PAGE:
Modern and Contemporary Poetics of Place
22–23 May 2013, Institute of English Studies, London
Postgraduate and Early Career Researcher conference organised by Oxford Brookes and Reading University in association with the Institute of English Studies, British Academy Literature Week and the Royal Society of Literature
Shifting Territories will consider the recent wave of new nature writing and poetry which goes beyond traditional representations of landscape to venture into borderlands, edgelands and urban environments: a development which has been addressed in texts like Granta 102: The New Nature Writing (Summer, 2008), Tim Dee’s ‘Nature Writing’ essay in Archipelago 5 (Winter, 2010–2011) and Poetry Review 102: The Poetry of Place (Spring, 2012). The conference aims to determine if this current poetic and critical interest in poetry of place is a direct response to environmental crises or whether it is merely a refashioning of what poetry has always taken as its subject. By creating a space for dialogue about modern and contemporary poets’ use of place, we seek to address the development of this subject in the 20th and 21st-centuries. The conference will examine the ways in which poets use language to negotiate the relentlessly shifting concepts of identity and place and how particular locations, or states of flux, have shaped their aesthetic.
Poets and keynote speakers
David Morley (Enchantment, The Invisible Kings) – Poetry reading with images
Poet, critic and teacher David Morley presents stories of folklore and Romany heritage in an exciting new collection. The Gypsy and the Poet is a sequence of sonnets about friendship and madness, inspired by a real-life encounter between the poet John Clare and a gypsy named Wisdom Smith. The Gypsy and the Poet is startlingly alive to the complexities of friendship, love and language.
‘The strange atmospherics suffuse every page while the balance struck between mystery and disclosure can be breathtaking. Such moments led me to feel that Morley had not so much created a new universe as uncovered one. Morley brings Romany vocabulary fizzing and crackling into our consciousness…’ The Guardian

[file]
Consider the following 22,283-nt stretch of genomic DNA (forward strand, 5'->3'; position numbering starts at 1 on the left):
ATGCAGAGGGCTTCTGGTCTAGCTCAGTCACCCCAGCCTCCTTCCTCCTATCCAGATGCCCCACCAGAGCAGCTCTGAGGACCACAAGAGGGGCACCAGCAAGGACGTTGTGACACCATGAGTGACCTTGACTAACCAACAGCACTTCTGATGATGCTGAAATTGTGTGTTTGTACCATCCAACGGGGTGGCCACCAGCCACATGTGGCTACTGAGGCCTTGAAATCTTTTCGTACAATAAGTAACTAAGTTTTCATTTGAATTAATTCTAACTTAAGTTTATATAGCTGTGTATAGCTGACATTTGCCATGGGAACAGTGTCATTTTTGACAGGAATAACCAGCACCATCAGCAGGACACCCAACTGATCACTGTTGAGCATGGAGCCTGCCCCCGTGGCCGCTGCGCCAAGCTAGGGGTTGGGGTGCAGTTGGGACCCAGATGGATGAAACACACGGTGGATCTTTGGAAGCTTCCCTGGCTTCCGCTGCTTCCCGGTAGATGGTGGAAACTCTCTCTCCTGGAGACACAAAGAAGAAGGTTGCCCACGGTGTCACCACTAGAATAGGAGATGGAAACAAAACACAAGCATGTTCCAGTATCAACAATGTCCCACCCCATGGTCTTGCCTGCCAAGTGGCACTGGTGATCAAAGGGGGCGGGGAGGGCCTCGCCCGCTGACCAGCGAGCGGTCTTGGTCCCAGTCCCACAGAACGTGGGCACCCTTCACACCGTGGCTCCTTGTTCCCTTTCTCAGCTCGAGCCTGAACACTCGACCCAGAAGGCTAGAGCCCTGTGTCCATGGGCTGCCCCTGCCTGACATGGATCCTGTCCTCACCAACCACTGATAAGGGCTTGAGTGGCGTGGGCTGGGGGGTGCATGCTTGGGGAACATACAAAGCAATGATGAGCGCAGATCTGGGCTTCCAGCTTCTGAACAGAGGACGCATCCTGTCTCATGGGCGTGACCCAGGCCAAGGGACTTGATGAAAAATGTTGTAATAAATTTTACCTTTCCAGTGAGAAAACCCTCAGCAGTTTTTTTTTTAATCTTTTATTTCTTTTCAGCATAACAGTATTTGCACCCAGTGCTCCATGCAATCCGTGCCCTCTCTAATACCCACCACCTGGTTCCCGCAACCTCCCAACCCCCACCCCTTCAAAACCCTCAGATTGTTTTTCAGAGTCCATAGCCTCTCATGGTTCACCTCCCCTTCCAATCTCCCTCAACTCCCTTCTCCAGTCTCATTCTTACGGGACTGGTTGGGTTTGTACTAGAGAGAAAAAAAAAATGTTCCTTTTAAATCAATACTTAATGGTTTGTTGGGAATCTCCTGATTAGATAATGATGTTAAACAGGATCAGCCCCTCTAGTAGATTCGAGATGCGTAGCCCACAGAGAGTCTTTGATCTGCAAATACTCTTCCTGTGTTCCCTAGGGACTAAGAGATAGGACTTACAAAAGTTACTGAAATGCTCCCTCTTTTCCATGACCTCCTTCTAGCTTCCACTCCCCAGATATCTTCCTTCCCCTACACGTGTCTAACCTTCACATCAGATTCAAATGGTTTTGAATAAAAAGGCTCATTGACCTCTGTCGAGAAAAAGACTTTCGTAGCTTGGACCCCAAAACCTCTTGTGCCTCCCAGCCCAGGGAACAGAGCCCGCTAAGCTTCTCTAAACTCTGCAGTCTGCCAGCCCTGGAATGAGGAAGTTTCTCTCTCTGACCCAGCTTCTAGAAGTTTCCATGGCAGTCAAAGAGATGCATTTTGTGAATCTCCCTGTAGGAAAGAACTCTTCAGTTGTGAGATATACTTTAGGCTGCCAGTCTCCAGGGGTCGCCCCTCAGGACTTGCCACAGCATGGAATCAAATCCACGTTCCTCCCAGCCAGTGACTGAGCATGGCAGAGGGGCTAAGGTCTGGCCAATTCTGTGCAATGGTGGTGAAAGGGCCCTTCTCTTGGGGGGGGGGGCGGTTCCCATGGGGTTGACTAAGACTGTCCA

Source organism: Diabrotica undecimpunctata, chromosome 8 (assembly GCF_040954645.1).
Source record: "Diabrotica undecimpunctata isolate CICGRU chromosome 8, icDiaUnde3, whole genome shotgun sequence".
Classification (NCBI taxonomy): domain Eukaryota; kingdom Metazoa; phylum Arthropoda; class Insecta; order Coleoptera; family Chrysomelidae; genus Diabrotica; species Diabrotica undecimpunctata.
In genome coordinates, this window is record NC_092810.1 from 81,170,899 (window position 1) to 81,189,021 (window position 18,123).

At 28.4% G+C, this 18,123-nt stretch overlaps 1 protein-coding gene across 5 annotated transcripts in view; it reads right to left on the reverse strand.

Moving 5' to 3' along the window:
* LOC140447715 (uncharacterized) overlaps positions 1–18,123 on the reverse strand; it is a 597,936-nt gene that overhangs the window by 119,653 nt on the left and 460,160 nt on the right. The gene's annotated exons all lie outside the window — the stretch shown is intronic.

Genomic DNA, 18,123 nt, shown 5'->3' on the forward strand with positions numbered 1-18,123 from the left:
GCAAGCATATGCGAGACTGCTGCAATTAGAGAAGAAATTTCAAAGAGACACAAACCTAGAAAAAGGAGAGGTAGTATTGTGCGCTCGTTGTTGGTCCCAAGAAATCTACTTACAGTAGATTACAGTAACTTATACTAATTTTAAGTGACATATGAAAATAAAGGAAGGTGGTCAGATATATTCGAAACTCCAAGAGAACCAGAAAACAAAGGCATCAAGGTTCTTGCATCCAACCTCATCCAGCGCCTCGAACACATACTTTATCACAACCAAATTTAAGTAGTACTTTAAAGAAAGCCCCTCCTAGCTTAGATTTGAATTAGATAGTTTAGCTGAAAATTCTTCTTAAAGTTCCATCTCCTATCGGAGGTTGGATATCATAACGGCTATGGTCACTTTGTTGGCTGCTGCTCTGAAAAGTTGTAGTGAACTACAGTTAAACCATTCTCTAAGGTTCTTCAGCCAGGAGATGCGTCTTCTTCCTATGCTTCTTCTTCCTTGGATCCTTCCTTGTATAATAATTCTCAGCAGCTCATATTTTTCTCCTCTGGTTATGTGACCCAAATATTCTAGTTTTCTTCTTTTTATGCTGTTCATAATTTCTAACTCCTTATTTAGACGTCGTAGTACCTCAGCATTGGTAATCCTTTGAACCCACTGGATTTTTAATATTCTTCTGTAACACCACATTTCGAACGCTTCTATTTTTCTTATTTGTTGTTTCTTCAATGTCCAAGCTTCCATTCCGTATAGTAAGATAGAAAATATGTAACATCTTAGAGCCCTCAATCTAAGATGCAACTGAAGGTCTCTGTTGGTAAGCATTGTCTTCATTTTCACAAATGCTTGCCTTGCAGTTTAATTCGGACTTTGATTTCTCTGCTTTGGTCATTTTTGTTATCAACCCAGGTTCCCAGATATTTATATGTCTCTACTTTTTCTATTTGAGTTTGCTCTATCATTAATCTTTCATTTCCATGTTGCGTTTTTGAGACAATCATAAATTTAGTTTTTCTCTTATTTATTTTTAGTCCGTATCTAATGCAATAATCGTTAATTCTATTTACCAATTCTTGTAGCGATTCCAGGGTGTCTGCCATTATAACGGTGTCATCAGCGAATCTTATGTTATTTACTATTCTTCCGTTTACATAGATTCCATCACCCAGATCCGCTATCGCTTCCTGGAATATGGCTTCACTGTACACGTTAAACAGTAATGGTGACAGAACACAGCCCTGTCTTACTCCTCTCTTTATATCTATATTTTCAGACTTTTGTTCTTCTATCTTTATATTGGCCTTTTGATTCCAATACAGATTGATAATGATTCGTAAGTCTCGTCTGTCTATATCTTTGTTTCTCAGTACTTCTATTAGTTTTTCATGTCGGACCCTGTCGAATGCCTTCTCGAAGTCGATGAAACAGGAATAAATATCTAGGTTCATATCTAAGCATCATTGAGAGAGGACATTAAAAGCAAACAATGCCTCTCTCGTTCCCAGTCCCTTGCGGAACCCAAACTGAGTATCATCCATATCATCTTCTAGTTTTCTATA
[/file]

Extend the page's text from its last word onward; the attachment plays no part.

David Morley’s recently published Enchantment (Carcanet), a Sunday Telegraph Book of the Year chosen by Jonathan Bate. The Invisible Kings was a PBS Recommendation and TLS Book of the Year chosen by Les Murray. The Gypsy and the Poet is due from Carcanet in August this year followed by his New and Selected Poems in 2014. He writes for The Guardian and Poetry Review. He wrote the bestselling Cambridge Introduction to Creative Writing and co-edited The Cambridge Companion to Creative Writing and Bloodaxe’s The New Poetry. He teaches at Warwick University where he is Professor of Writing and was one of the judges of this year’s T.S. Eliot Prize and Foyle’s Young Poets Prize.
Eóin Flannery (Oxford Brookes University) – Listen to the Leaves: The Ecologies of Contemporary Irish Poetry
This paper will survey contemporary Irish poetry with the intention of identifying and analysing both the physical ecologies of, and the ecological politics and awareness that suffuse these poetic works. Taking into account the writing of Derek Mahon, the paper will consider the evolving ecologies of his poetry, and track the heightened attention to environmentalism and non-human ecologies that are evident in Mahon’s most recent outputs. In another vein, the paper will concentrate on the deformed ecologies of post-Celtic Tiger Ireland; the discussion will refer to the work of Alice Lyons and Rita Ann Higgins as they poeticize, in critical tones, the aftermaths of Ireland’s property frenzy during the economic ‘boom.’ And in a final section, the paper will dwell on the persistence of more ‘typical’ ecopoetry in the work of Moya Cannon and Dermot Healy. This brief discussion will note the attention given to natural cycles, ‘deep time’ phenomena, and the relationship between writing and non-human ecology.